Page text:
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I've encounter many proves of Tensorail identity that begin with assuming our tensor can be written in form of: $T^{\alpha\beta}=u^{\alpha}v^{\beta}$ . As helpful is it might be, I'm not sure if its a valid assumption, and if there are $\alpha\times\beta$ Independent components.

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In general the tensor will be a linear combination of such products, so if it is clear from the context that if the statement is true for some tensors then it is true for any linear combination of them, then it is enough to prove it for these products. – MBN Jun 30 '13 at 13:23
@MBN thanks! just to make sure , please look at my comment for the answer of vibert – Franz Unberlaude Jun 30 '13 at 13:48
Yes, the covariant derivative is linear. This of course will generalize it only for rank two tensors. – MBN Jun 30 '13 at 13:53
up vote 1 down vote accepted

It's not a good asssumption: a general rank-2 tensor cannot be written in this way. Suppose the vectors live in $D$-dimensional Euclidean space for definiteness. Then the tensor

$$T_{ab} = u_a v_b$$ projects almost all vectors to zero. To be precise, if $x^a v_a = 0,$ then $(T \cdot x)^a = 0$ and similarly if $y^a u_a = 0$ then $(y \cdot T)_b = 0$. Yet the subspace $\{ x^a \, | \, x \cdot v = 0 \}$ is $(D-1)$-dimensional, and the same goes for $\{ y^a \, | \, y \cdot u = 0 \}$.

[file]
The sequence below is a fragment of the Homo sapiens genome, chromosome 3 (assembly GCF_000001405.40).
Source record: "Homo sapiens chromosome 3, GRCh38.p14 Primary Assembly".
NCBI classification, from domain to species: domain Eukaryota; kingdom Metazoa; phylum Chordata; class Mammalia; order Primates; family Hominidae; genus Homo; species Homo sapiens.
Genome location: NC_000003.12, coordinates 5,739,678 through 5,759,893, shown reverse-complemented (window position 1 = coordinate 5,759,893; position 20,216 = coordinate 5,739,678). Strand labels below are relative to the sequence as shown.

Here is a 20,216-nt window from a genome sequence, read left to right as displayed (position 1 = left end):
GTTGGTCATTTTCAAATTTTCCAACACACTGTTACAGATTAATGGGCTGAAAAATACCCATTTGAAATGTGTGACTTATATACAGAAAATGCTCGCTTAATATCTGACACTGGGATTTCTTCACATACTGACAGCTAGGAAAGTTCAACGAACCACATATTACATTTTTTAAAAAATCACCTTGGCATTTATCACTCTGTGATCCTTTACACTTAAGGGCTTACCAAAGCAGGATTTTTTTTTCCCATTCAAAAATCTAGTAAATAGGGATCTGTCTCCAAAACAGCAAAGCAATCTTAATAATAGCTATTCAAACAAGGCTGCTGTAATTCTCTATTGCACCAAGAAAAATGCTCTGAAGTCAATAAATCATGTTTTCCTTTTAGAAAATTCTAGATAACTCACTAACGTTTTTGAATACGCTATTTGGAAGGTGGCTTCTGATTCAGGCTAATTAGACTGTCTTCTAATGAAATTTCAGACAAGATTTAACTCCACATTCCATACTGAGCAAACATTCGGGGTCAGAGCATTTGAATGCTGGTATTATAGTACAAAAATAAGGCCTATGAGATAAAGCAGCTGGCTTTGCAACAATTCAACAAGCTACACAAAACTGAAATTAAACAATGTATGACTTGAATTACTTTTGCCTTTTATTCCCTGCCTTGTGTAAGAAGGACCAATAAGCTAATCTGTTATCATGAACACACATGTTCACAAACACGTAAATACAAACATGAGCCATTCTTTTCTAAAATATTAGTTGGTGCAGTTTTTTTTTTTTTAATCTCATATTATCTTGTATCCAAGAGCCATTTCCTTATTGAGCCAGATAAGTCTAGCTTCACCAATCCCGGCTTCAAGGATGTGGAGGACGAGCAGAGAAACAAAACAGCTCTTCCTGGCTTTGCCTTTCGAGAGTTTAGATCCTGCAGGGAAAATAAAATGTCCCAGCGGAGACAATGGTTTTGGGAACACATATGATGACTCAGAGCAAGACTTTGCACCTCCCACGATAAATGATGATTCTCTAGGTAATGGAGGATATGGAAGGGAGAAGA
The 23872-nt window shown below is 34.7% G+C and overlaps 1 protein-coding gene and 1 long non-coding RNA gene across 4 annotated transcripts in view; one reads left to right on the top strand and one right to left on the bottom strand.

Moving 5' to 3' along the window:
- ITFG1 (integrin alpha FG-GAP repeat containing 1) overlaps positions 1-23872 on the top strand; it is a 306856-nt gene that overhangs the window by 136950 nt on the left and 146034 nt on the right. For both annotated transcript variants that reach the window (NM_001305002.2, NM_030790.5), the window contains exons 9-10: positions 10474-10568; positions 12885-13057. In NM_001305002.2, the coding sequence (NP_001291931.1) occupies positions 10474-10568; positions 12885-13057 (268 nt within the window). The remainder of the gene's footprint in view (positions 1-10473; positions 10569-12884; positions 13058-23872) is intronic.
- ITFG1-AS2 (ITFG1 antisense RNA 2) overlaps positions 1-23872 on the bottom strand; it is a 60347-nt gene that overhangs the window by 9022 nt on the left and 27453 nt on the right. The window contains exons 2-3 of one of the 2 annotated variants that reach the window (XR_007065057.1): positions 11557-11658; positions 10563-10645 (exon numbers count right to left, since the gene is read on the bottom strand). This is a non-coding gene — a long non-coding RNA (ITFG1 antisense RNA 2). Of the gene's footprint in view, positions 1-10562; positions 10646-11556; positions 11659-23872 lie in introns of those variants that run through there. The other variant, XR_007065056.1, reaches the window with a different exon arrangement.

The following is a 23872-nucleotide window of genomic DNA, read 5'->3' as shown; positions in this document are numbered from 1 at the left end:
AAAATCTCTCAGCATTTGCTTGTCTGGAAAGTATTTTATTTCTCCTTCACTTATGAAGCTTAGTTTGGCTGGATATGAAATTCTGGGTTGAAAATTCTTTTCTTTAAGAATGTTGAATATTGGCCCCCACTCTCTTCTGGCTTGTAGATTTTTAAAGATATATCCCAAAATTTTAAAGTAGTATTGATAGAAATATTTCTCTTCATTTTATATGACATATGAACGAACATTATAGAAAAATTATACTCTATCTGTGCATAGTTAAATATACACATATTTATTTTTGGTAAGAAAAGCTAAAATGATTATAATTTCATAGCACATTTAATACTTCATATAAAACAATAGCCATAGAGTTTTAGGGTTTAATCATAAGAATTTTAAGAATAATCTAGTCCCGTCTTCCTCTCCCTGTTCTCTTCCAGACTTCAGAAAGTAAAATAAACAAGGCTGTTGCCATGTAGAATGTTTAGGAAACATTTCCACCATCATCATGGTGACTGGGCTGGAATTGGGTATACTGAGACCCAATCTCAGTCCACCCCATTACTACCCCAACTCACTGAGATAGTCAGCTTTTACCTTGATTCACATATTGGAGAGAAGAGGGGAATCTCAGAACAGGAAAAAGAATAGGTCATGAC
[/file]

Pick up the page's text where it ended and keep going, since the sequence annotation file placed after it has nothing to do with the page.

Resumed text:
In general, a tensor can have much smaller null spaces (kernels) - $\delta_{ab}$ is a perfectly fine tensor but it has an empty null space - it doesn't project anything to zero.

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ok. thanks. a specific example I have is using it for developing to covariant derivative for contravariant tensor (2). Is there anything special in that example or in the context of general relativity that justify the assumption? – Franz Unberlaude Jun 30 '13 at 12:53
I don't fully understand what you are trying to do. The covariant derivative acting on tensors (both covariant, contravariant and mixed tensors) already exists, see the big formula here:…. Or are trying to do something else? – Vibert Jun 30 '13 at 13:23
I meant that I had it as an exercise of generalizing the covariant derivative of a vector field to a tensor. the solution assumed that its suffice to to show for $u^{\alpha}v^{\beta}$ – Franz Unberlaude Jun 30 '13 at 13:46
Oh, I see. What is true is that any tensor can be written as a linear combination of things like $u^a v^b$, and you will probably impose linearity on your covariant derivative. So together these two facts might simplify some proofs (but you'd have to open a separate question if you want to get into details). – Vibert Jun 30 '13 at 14:21
thanks again. what do mean by details? if it's about calculating the covariant derivative then I'm now settled. – Franz Unberlaude Jun 30 '13 at 16:27

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